I developing an encrypted messaging for ZeroNet (aP2P file-based network, website: zeronet.io) and would like to have some guidelines if any of this could work.

My first idea:

  • In ZeroNet every user has his/her own files signed by ECC this ensures the messages authenticity.
  • When Bob visits the site first time then a new (Bitcoin BIP32 based) public key will be generated, written to his file, signed and published to the network.
  • If Alice want to message to Bob then reads the Bob's public key, creates a new message using ecc_encrypt_using_bob_pubkey("ZNE1" + generated_aes256key + generated_aes256iv + aesencrypted_text), puts it to her file, sign and publish to network.
  • If a new file is published to the network then Bob checks the added messages in it and try to decode them using his ECC privatekey.

To make privacy better the sender does not specify the messages recipient, so have to check every messages added to the network. The messages are signed with one ECC private key and encrypted with an another one.

My other idea:

  • If Alice wants to send a message to Bob, then she puts ecc_encrypt_using_bob_pubkey("ZNE1" + generated_aes256key + generated_aes256iv) encrypted shared secret to her file. (or better to use per-message, unencrypted IV?)
  • Then from now Alice will use this shared secret to encrypt messages to Bob (random prefix + protocol id + message)
  • If a new file is published then Bob checks encrypted shared secrets in it and see if he able to decrypt any of them.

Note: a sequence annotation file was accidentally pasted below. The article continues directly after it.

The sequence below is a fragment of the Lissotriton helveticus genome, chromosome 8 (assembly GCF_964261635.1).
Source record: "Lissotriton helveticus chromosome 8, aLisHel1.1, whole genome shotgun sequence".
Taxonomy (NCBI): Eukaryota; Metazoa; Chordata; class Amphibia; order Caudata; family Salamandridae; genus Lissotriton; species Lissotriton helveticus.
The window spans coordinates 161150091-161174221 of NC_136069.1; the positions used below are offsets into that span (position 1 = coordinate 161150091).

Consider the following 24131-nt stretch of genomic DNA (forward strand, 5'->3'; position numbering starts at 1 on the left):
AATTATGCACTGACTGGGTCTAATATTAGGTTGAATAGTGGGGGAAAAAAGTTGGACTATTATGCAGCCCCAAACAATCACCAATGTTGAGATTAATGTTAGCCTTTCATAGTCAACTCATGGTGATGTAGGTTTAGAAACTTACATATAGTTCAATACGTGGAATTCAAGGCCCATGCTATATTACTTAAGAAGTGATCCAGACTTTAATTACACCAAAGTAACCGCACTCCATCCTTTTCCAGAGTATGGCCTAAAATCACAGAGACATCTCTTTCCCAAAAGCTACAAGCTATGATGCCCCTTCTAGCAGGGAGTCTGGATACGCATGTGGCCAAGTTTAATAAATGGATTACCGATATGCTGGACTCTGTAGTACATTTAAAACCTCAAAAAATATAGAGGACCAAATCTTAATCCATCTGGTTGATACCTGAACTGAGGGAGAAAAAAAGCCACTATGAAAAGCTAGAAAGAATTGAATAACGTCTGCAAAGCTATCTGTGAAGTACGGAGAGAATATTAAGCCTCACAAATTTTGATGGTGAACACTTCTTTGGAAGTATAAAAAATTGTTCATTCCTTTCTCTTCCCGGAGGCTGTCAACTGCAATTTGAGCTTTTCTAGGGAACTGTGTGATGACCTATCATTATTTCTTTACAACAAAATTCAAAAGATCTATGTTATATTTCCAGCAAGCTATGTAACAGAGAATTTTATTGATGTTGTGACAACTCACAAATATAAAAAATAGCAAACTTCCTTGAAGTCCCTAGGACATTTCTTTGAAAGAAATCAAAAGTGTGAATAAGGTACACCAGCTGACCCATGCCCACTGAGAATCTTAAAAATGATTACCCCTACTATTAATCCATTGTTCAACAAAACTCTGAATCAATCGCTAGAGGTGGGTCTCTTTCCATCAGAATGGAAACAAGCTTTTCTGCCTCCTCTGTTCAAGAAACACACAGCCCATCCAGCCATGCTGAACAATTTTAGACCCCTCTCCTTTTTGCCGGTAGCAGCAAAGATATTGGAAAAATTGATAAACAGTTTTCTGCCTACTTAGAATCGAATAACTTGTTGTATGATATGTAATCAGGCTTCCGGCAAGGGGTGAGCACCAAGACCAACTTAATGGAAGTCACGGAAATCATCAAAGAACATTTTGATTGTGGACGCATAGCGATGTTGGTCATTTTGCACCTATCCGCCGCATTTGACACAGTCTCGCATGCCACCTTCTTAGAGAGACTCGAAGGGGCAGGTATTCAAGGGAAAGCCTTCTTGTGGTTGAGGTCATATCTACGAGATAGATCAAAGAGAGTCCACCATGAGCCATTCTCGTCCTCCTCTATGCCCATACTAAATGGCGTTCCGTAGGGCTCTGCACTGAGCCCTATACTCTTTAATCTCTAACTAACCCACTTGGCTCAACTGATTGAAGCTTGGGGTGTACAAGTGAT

• If he successfully decrypt a shared AES secret from Alice file then he checks Alice's encrypted messages and decrypt the messages in Alice file.

The pros of second idea: - Shorter messages - Don't have to store the messages twice (one for other user, one for our sent folder) - AES provides 100x faster message checking.

The cons of second idea: - If the AES key is broken then all messages can be decrypted (applies both if privkey broken). - Anyone able to see if you added a new shared secret (start messaging with new people)

Thanks for any suggestions!


1 Answer 1


You should consider “sign-then-encrypt” instead of “encrypt-then-sign”.

Note that it is very important that the “encrypt” in “sign-then-encrypt” should be authenticated encryption. If you don’t use authenticated** encryption, you should definitely use an athenticating “sign-then-encrypt-then-MAC” approach.

Besides that:, when thinking about all this, you should definitely keep ECIES and ECDSA in mind.

  • 1
    $\begingroup$ Standard reference for problems with both generic compositions sign-then-encrypt and encrypt-then-sign: world.std.com/~dtd/sign_encrypt/sign_encrypt7.html (The desired security properties are not clear enough to me to guess what crypto the author really needs, though.) $\endgroup$ Commented Dec 7, 2017 at 17:06

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